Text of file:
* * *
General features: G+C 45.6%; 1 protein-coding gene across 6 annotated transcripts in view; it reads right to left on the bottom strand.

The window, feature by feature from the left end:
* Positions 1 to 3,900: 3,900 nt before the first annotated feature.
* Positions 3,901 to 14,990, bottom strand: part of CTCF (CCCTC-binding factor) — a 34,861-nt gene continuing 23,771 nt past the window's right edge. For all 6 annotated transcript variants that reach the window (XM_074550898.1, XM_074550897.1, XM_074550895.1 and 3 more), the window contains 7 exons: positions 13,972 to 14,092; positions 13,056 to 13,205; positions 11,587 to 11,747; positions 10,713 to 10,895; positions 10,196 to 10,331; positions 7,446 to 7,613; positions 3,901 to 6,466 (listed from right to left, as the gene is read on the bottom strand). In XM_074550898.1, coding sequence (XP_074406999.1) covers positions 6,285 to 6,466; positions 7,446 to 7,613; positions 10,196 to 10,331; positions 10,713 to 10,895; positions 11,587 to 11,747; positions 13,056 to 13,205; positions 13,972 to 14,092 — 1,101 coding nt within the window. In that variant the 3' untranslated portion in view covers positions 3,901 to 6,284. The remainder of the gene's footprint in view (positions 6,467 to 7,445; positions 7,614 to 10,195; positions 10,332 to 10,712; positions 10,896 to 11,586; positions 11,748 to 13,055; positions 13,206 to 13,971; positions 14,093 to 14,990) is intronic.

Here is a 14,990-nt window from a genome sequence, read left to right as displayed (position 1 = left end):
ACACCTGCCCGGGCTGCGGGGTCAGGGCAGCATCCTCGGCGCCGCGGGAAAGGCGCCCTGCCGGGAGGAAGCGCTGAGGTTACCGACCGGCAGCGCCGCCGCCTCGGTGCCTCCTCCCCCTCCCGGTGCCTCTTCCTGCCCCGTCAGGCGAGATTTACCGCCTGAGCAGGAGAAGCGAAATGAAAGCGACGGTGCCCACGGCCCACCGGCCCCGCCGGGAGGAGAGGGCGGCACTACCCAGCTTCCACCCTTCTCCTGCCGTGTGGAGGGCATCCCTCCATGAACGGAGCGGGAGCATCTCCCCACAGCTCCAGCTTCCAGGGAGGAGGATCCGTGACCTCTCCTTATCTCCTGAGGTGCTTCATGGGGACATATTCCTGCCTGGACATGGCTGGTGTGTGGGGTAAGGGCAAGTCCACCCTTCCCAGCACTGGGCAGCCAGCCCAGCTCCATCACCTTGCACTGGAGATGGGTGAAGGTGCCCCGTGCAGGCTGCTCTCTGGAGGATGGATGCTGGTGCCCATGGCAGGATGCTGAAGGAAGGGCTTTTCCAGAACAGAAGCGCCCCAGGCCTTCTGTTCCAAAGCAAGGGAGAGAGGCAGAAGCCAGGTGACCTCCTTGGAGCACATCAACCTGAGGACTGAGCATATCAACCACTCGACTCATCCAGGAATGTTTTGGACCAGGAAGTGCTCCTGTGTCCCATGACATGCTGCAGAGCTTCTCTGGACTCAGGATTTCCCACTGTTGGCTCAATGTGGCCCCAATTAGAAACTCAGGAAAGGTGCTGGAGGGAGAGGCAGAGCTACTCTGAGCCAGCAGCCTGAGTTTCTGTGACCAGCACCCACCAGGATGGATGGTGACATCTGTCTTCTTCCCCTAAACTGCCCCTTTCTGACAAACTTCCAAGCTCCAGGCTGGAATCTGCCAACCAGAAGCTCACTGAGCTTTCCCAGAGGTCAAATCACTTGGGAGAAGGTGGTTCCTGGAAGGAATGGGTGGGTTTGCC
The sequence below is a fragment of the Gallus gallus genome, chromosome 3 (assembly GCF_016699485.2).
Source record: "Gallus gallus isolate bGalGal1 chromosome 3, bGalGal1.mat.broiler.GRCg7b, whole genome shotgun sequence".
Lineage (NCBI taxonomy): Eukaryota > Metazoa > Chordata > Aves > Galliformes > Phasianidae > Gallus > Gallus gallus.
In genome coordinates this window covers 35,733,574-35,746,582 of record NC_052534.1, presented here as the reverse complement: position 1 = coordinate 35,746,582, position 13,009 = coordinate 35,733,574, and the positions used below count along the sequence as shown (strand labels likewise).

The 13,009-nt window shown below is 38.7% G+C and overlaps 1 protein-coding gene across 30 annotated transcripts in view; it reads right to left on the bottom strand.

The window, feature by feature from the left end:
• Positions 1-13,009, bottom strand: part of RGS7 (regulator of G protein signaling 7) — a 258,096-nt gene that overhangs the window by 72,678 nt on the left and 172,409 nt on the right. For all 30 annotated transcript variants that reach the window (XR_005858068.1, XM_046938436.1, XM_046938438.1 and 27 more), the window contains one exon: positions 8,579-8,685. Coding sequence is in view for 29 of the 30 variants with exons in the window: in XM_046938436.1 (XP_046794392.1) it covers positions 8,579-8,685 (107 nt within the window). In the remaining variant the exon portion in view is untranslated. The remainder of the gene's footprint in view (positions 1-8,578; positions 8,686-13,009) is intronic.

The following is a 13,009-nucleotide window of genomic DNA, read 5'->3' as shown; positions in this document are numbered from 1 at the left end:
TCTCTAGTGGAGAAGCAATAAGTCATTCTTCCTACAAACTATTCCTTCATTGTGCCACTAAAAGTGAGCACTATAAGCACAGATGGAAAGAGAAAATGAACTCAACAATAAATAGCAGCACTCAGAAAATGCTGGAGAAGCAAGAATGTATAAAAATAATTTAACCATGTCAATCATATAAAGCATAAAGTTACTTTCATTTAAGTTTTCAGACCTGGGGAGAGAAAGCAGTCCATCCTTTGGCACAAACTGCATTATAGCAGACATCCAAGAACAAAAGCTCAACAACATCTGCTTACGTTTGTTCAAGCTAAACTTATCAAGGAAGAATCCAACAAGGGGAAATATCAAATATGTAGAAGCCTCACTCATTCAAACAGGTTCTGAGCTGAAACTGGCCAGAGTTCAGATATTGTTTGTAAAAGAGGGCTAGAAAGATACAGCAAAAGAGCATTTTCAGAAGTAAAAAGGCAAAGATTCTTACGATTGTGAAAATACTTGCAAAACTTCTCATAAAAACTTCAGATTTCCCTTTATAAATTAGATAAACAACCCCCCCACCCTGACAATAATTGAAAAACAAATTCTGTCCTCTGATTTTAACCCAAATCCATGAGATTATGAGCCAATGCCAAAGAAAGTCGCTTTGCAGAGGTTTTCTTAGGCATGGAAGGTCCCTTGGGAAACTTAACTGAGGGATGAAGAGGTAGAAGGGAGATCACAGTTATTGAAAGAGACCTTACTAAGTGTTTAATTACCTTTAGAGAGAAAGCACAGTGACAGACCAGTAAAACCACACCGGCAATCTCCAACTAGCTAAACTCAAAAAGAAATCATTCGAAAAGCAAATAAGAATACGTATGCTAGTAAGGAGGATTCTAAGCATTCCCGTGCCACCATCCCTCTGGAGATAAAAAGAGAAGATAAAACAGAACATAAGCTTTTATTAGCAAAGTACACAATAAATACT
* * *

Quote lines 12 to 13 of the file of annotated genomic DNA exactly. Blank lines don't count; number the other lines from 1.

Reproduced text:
The window, feature by feature from the left end:
• Positions 1-13,009, bottom strand: part of RGS7 (regulator of G protein signaling 7) — a 258,096-nt gene that overhangs the window by 72,678 nt on the left and 172,409 nt on the right. For all 30 annotated transcript variants that reach the window (XR_005858068.1, XM_046938436.1, XM_046938438.1 and 27 more), the window contains one exon: positions 8,579-8,685. Coding sequence is in view for 29 of the 30 variants with exons in the window: in XM_046938436.1 (XP_046794392.1) it covers positions 8,579-8,685 (107 nt within the window). In the remaining variant the exon portion in view is untranslated. The remainder of the gene's footprint in view (positions 1-8,578; positions 8,686-13,009) is intronic.